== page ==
December 4, 2017 / 4 comments
Josiah Meldrum on imagination and getting the British to love beans again
Josiah Meldrum is one of the founders of Hodmedod’s, British beans, peas, grains and seeds. Our interview was fascinating and covered lots of ground, from the history of Hodmedods to how to get British people to love field beans again, and included a story about quinoa that will warm your heart. You can listen to the podcast here, or read the lightly edited transcript below:
Could you tell us the story of Hodmedod’s? What is it, and how did it come about?
I can, but it’s a long story, so I won’t tell it all. Hodmedod’s grew out of a project in Norwich. It was a Transition initiative called the Norwich Resilient Food project, and we simply asked the question, “Could a city the size of Norwich, which is about 160,000 people, maybe a few more because they’re coming in to work, could it feed itself? And if it were to feed itself, how might that change land use and how might it change the diets of the people that live in the city?”
We did a bit of desk-based research, that was myself, William Hudson and Nick Saltmarsh, on behalf of Transition City Norwich. We were actually working for an NGO called East Anglia Food Link, and we got really carried away with the work, and became fascinated by macro-nutrients, micro-nutrients, land use, what soil types there were around the city.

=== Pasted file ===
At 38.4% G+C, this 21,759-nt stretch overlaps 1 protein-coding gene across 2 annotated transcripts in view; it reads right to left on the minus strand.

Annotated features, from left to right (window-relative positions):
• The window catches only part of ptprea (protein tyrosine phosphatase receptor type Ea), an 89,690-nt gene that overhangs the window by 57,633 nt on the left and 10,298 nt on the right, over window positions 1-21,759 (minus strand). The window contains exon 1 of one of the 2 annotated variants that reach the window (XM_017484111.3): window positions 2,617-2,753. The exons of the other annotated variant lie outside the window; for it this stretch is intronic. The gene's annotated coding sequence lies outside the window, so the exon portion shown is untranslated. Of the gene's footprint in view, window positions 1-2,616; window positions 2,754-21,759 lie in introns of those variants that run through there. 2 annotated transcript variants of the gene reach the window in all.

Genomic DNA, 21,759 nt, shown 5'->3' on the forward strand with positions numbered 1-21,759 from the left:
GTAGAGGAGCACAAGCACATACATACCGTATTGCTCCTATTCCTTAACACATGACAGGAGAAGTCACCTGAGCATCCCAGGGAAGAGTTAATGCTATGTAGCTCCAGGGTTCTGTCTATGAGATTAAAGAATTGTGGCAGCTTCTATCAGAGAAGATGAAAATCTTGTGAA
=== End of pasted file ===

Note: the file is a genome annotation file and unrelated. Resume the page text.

The final conclusions were really quite straightforward. Norwich needed to recreate a kind of hinterland of horticultural production, which all cities used to have. Market gardens, effectively, supplying the city’s restaurants, shops, cafes, homes. It needed to re-engage with milling, and cereal production. Norwich at one point had mills all down the river, and they’re all closed. They’re all luxury flats, shopping centres, that kind of thing.
It needed to reconnect with the arable land that would surround the horticultural land. And it would need to eat a lot less meat. The production of meat took up a lot of space, and had a huge environmental food print, and that couldn’t be sustained in this future model that we perceived, because Norwich and its hinterland would still have a responsibility to feed bigger, urban conurbations, so we’d need to make sure there was enough land to do that job. And it would need to become less dependent on synthetic fertilisers in particular, but synthetic inputs of all sorts, to reduce its fossil fuel requirements.
In all of that, we still need to eat protein, and we still need to find nitrogen to fertilise the soil. And beans, which do both of those things, loomed into the picture and we saw that producing more leguminous crops, pulses, beans, peas, chickpeas, lentils, around the city, which are fixing nitrogen from the atmosphere and feeding the following crops, but also providing useful protein which could be eaten in the city, would be really important.